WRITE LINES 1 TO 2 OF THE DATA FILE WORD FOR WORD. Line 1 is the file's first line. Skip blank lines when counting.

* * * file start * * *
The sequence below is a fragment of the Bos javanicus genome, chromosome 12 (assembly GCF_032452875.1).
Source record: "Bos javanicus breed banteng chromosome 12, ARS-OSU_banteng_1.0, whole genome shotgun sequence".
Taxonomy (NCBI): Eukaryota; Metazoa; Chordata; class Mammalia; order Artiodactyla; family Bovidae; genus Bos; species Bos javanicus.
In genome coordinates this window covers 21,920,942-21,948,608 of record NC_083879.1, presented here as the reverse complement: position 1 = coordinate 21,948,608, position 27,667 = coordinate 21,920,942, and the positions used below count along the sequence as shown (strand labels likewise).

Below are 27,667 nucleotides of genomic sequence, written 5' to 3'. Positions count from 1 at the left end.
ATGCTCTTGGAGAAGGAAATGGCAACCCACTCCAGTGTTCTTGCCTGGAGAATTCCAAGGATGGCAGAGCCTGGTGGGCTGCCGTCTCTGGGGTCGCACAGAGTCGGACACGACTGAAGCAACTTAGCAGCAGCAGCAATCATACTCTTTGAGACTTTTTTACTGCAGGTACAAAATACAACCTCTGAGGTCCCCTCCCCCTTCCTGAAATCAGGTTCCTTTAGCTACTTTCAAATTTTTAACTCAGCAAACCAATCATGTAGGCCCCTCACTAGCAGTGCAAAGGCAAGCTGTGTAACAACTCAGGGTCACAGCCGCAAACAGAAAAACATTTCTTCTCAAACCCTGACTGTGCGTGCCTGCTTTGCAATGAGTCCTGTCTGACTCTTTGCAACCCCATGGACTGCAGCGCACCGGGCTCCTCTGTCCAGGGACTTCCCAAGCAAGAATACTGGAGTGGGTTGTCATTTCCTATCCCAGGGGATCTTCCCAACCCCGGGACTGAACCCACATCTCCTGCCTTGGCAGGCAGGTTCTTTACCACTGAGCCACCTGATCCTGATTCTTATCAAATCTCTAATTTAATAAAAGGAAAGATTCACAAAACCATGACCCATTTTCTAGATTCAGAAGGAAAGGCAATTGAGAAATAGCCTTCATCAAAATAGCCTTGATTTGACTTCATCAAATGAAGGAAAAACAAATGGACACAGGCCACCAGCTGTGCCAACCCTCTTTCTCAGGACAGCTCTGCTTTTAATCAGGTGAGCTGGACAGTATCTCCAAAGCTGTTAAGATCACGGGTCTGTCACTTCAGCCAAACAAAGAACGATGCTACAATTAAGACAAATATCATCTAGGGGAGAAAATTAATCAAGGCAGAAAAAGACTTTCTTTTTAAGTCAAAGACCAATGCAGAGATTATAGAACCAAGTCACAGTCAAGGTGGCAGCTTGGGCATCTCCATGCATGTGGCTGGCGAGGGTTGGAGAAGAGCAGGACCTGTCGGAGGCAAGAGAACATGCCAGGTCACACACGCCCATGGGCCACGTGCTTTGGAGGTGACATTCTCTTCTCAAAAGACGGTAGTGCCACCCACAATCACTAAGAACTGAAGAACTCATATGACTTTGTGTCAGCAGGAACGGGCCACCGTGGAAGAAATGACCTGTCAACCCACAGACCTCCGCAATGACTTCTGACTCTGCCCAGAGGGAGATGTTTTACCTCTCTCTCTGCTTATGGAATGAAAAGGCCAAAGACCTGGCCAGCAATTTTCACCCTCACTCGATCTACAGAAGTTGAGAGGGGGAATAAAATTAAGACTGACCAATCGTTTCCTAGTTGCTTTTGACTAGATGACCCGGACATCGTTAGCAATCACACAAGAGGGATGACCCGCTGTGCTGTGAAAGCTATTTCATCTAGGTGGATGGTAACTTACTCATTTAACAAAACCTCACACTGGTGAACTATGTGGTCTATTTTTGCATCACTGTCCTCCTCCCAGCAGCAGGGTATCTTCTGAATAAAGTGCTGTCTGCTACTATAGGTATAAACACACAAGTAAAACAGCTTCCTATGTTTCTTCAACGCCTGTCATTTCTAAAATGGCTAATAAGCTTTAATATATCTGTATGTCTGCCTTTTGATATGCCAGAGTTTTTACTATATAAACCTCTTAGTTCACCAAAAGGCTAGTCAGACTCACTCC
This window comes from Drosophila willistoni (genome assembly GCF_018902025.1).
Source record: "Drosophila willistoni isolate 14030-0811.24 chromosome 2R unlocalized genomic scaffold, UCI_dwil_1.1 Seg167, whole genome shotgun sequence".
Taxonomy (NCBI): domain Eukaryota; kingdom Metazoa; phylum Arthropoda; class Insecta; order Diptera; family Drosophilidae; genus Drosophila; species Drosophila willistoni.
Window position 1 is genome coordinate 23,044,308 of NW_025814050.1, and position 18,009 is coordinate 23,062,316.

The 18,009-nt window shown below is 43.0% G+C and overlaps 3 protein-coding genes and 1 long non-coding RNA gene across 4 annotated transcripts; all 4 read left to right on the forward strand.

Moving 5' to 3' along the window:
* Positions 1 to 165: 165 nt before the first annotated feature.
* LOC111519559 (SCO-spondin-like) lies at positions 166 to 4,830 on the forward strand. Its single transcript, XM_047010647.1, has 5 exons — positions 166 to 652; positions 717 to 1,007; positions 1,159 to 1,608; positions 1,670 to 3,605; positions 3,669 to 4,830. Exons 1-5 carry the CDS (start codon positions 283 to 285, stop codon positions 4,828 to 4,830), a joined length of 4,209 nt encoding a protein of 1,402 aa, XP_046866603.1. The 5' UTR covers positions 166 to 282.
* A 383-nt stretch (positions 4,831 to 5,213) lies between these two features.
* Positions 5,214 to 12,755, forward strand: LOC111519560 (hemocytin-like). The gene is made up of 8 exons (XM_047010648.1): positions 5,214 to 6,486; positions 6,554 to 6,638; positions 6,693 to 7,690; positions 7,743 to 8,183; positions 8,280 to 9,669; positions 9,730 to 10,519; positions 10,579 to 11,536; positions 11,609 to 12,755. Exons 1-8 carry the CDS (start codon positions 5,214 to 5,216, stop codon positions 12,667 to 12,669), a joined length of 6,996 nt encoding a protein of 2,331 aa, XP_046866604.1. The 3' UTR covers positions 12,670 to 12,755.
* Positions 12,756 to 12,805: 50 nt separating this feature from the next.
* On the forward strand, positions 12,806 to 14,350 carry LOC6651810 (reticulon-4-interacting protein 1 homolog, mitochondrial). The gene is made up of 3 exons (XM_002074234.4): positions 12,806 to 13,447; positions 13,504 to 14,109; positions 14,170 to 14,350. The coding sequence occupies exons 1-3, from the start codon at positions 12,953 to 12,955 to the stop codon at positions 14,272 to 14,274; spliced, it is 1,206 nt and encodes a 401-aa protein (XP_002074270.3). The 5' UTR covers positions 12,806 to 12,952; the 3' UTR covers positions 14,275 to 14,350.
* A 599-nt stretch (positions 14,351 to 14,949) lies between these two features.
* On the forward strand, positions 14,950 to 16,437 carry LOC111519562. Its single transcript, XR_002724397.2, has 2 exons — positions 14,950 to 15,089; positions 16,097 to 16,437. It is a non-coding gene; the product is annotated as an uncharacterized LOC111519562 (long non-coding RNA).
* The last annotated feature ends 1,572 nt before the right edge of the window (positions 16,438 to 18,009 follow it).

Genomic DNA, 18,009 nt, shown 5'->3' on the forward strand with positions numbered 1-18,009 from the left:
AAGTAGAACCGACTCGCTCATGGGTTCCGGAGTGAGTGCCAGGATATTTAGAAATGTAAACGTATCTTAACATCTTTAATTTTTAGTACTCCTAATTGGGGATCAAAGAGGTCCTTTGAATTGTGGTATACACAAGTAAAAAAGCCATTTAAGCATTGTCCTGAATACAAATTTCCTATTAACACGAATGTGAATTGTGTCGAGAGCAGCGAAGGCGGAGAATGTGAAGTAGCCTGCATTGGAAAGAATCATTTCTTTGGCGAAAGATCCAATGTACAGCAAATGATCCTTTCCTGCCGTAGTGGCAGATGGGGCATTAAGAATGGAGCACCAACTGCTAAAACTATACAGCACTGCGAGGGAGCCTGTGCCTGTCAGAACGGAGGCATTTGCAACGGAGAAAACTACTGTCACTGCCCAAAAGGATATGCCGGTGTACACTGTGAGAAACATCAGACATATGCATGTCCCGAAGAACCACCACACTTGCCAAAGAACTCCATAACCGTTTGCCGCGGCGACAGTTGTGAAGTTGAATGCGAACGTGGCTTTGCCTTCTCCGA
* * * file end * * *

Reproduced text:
The sequence below is a fragment of the Bos javanicus genome, chromosome 12 (assembly GCF_032452875.1).
Source record: "Bos javanicus breed banteng chromosome 12, ARS-OSU_banteng_1.0, whole genome shotgun sequence".